Wednesday, 22 October 2014

(Wednesday) Reads - 21 October 2014

I've let this drop a little, in part because I felt like I was only reading sci-fi: and I'm reading so many things and taking so long to finish them, that my lists were getting monotonous.

But this week I've got two new genres (one of which I don't entirely know how to classify) in my "in the middle of": queer action-adventure/thriller/romance, and something vaguely girlsowny.

The Honor series by Radclyffe
This is not the Honor Harrington series by David Weber.  That one is military sci-fi and although I'm getting close to the point where there's going to be a marriage between three people, I'm not entirely sure that Weber can cope with queerness all that well.  (If I'm wrong, I apologise.)

This is the long (looong) running series starting with Above All, Honor starring Blair Powell, daughter of the US President, and Cameron Roberts, Secret Service agent.  In the last two weeks I've reread books two and three, and purchased and read books four and five and started book six.  I've also got book seven already, and am planning to buy the final book in the series as well as the First Responsders series, which contains a crossover in the third book.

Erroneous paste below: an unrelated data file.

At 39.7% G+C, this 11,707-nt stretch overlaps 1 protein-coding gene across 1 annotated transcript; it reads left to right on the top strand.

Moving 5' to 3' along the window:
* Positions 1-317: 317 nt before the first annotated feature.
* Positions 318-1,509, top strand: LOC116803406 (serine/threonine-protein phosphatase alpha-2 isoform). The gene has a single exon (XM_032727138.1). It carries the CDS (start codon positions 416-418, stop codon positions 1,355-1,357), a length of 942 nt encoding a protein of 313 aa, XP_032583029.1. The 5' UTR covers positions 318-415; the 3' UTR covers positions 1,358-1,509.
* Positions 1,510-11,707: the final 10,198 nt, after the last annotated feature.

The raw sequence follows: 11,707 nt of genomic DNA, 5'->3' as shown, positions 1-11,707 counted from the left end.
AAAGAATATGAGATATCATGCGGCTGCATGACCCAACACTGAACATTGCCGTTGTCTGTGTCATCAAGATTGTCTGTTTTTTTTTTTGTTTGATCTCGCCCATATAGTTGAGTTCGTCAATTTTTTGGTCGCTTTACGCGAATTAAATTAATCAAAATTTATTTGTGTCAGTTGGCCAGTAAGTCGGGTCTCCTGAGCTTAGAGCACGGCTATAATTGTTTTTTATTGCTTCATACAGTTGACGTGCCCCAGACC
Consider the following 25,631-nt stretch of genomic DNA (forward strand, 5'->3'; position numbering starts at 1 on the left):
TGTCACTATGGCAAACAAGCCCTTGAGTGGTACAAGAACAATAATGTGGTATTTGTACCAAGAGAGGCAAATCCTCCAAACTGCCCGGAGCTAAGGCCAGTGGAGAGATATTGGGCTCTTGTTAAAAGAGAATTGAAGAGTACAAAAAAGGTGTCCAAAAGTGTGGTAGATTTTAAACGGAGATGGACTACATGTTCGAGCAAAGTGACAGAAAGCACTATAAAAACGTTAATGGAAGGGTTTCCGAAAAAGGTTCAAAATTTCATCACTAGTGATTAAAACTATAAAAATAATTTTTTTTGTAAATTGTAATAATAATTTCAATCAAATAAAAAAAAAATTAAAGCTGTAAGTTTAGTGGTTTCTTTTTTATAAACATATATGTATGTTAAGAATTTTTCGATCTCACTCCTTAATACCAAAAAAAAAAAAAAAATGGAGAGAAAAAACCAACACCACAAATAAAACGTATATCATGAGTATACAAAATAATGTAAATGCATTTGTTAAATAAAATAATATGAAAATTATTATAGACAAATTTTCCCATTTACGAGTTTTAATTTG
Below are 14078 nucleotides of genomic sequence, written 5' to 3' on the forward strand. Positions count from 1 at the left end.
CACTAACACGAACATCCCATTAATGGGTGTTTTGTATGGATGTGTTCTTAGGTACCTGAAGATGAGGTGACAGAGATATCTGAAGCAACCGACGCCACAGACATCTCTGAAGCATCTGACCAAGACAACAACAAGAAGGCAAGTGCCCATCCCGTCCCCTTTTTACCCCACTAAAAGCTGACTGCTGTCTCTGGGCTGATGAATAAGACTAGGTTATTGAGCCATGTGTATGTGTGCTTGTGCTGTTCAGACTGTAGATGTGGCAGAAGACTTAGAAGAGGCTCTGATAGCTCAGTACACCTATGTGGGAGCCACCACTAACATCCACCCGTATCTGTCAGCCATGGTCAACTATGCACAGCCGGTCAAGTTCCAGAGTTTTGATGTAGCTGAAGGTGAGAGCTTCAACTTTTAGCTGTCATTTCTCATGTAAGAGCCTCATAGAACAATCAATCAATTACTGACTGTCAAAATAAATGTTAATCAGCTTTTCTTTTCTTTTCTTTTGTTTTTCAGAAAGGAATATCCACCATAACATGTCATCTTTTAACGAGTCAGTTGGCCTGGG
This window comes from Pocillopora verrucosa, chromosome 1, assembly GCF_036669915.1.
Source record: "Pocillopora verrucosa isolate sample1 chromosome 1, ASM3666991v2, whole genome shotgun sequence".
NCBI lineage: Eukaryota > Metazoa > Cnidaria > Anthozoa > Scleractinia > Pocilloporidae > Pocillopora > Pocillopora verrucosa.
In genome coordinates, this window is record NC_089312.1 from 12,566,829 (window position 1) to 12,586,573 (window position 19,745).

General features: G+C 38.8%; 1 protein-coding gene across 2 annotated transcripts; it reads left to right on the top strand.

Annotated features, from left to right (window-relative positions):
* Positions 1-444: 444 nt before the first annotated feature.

So: my recent reads from this series are

  • Honor Bound
  • Love and Honor
  • Honor Guards
  • Honor Reclaimed
  • Honor Under Siege - currently reading.

I Capture the Castle, by Dodie Smith (Audio, read by Jenny Agutter)
For my trip down to Melbourne, I - not realising that the e-version of Dowager Empress Cixi by Jung Chang was only available as an e-Audio, not as an e-Book, I'll get into this later - borrowed the CD book of I Capture the Castle, mostly because it was read by Jenny Agutter, who I adore.

I've never previously gotten past the first chapter, and since I read A Brief History of Montmaray I've not entirely wanted to go back to it, simply because I adore Montmaray and am a little uncomfortable with just how similar it feels at the beginning to Castle.  But the name "Jenny Agutter" on the cover was enough to get that set of CDs in my hand.

I got through the first three CDs on the drive down.  I will admit that I'm not entirely sure when I'll get to listen to the rest, necessarily, but I do own the book (the film tie-in cover, and given that Henry Cavill is in the film, I'm pretty sure we'll be watching it fairly soon, as M is a massive fan of Cavill.  But I am really enjoying it, far more than I expected, even though The Starlight Barking is a dear and favourite book.  I love the way Smith writes, and I do love a lot of the characters already.

I know I have a few friends for whom this book is a favourite, and I'm looking forward to finishing it and being able to discuss.

A note: this book is not a historical, because it is set in the 1930s and published in 1949.

Tuesday, 21 October 2014

Read in September 2014

If you read over on the other blog, you'll know that the Project Life app has rather captured my imagination.

Also, I follow Megan of the Nerd Nest on Instagram, and I've really loved her monthly reads posts.  After a bit of chat with her, I came up with something I hope I'll now be doing monthly here (and possibly over at Chez Stutters as well): a PL Layout of the books read this month.